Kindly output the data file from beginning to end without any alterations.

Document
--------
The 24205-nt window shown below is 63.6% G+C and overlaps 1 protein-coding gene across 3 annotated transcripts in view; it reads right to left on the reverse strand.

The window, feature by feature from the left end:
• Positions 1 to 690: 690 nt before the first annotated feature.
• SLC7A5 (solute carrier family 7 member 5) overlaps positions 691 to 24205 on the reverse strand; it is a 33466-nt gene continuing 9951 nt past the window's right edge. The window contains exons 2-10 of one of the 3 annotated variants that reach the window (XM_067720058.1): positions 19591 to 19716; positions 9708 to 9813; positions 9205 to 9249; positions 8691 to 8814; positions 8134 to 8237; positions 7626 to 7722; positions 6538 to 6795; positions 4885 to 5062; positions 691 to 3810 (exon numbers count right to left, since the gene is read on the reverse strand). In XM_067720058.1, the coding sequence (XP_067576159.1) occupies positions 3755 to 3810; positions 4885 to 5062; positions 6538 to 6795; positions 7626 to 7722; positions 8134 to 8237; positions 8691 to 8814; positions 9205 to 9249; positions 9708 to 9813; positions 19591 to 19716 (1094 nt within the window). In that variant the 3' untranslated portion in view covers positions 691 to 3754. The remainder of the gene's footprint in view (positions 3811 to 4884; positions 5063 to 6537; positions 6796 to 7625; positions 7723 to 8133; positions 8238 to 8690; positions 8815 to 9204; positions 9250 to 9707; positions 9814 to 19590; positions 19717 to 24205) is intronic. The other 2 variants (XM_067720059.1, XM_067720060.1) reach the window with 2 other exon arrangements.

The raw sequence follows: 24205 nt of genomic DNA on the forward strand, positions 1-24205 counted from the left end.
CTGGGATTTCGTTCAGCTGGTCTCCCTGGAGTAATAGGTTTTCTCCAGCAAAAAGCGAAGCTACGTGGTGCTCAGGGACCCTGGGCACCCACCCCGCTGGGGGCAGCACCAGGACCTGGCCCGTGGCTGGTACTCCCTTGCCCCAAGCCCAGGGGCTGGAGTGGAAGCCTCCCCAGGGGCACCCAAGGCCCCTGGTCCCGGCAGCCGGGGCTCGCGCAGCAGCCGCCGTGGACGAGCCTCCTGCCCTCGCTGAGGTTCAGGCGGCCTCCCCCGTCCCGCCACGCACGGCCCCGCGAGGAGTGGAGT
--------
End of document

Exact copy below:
The 24205-nt window shown below is 63.6% G+C and overlaps 1 protein-coding gene across 3 annotated transcripts in view; it reads right to left on the reverse strand.

The window, feature by feature from the left end:
• Positions 1 to 690: 690 nt before the first annotated feature.
• SLC7A5 (solute carrier family 7 member 5) overlaps positions 691 to 24205 on the reverse strand; it is a 33466-nt gene continuing 9951 nt past the window's right edge. The window contains exons 2-10 of one of the 3 annotated variants that reach the window (XM_067720058.1): positions 19591 to 19716; positions 9708 to 9813; positions 9205 to 9249; positions 8691 to 8814; positions 8134 to 8237; positions 7626 to 7722; positions 6538 to 6795; positions 4885 to 5062; positions 691 to 3810 (exon numbers count right to left, since the gene is read on the reverse strand). In XM_067720058.1, the coding sequence (XP_067576159.1) occupies positions 3755 to 3810; positions 4885 to 5062; positions 6538 to 6795; positions 7626 to 7722; positions 8134 to 8237; positions 8691 to 8814; positions 9205 to 9249; positions 9708 to 9813; positions 19591 to 19716 (1094 nt within the window). In that variant the 3' untranslated portion in view covers positions 691 to 3754. The remainder of the gene's footprint in view (positions 3811 to 4884; positions 5063 to 6537; positions 6796 to 7625; positions 7723 to 8133; positions 8238 to 8690; positions 8815 to 9204; positions 9250 to 9707; positions 9814 to 19590; positions 19717 to 24205) is intronic. The other 2 variants (XM_067720059.1, XM_067720060.1) reach the window with 2 other exon arrangements.

The raw sequence follows: 24205 nt of genomic DNA on the forward strand, positions 1-24205 counted from the left end.
CTGGGATTTCGTTCAGCTGGTCTCCCTGGAGTAATAGGTTTTCTCCAGCAAAAAGCGAAGCTACGTGGTGCTCAGGGACCCTGGGCACCCACCCCGCTGGGGGCAGCACCAGGACCTGGCCCGTGGCTGGTACTCCCTTGCCCCAAGCCCAGGGGCTGGAGTGGAAGCCTCCCCAGGGGCACCCAAGGCCCCTGGTCCCGGCAGCCGGGGCTCGCGCAGCAGCCGCCGTGGACGAGCCTCCTGCCCTCGCTGAGGTTCAGGCGGCCTCCCCCGTCCCGCCACGCACGGCCCCGCGAGGAGTGGAGT